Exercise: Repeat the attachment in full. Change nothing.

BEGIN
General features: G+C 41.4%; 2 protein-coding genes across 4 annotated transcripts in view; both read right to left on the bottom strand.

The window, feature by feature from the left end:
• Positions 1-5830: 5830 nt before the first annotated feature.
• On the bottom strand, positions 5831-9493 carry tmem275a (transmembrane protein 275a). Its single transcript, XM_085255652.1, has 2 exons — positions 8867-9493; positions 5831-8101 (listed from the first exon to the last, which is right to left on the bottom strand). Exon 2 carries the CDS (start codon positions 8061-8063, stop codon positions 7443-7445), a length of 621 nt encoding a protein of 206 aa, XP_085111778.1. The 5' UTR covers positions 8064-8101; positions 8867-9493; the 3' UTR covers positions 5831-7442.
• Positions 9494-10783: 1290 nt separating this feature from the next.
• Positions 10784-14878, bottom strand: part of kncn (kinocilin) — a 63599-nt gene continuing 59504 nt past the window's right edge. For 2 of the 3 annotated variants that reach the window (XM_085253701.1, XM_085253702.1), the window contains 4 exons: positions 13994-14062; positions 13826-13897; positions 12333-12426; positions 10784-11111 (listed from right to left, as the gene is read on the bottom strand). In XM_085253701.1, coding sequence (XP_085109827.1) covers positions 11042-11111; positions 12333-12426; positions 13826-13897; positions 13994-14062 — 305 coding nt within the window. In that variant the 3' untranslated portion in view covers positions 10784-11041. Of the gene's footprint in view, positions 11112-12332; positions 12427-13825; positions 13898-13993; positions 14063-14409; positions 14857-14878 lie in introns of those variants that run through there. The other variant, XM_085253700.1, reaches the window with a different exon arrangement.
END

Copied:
General features: G+C 41.4%; 2 protein-coding genes across 4 annotated transcripts in view; both read right to left on the bottom strand.

The window, feature by feature from the left end:
• Positions 1-5830: 5830 nt before the first annotated feature.
• On the bottom strand, positions 5831-9493 carry tmem275a (transmembrane protein 275a). Its single transcript, XM_085255652.1, has 2 exons — positions 8867-9493; positions 5831-8101 (listed from the first exon to the last, which is right to left on the bottom strand). Exon 2 carries the CDS (start codon positions 8061-8063, stop codon positions 7443-7445), a length of 621 nt encoding a protein of 206 aa, XP_085111778.1. The 5' UTR covers positions 8064-8101; positions 8867-9493; the 3' UTR covers positions 5831-7442.
• Positions 9494-10783: 1290 nt separating this feature from the next.
• Positions 10784-14878, bottom strand: part of kncn (kinocilin) — a 63599-nt gene continuing 59504 nt past the window's right edge. For 2 of the 3 annotated variants that reach the window (XM_085253701.1, XM_085253702.1), the window contains 4 exons: positions 13994-14062; positions 13826-13897; positions 12333-12426; positions 10784-11111 (listed from right to left, as the gene is read on the bottom strand). In XM_085253701.1, coding sequence (XP_085109827.1) covers positions 11042-11111; positions 12333-12426; positions 13826-13897; positions 13994-14062 — 305 coding nt within the window. In that variant the 3' untranslated portion in view covers positions 10784-11041. Of the gene's footprint in view, positions 11112-12332; positions 12427-13825; positions 13898-13993; positions 14063-14409; positions 14857-14878 lie in introns of those variants that run through there. The other variant, XM_085253700.1, reaches the window with a different exon arrangement.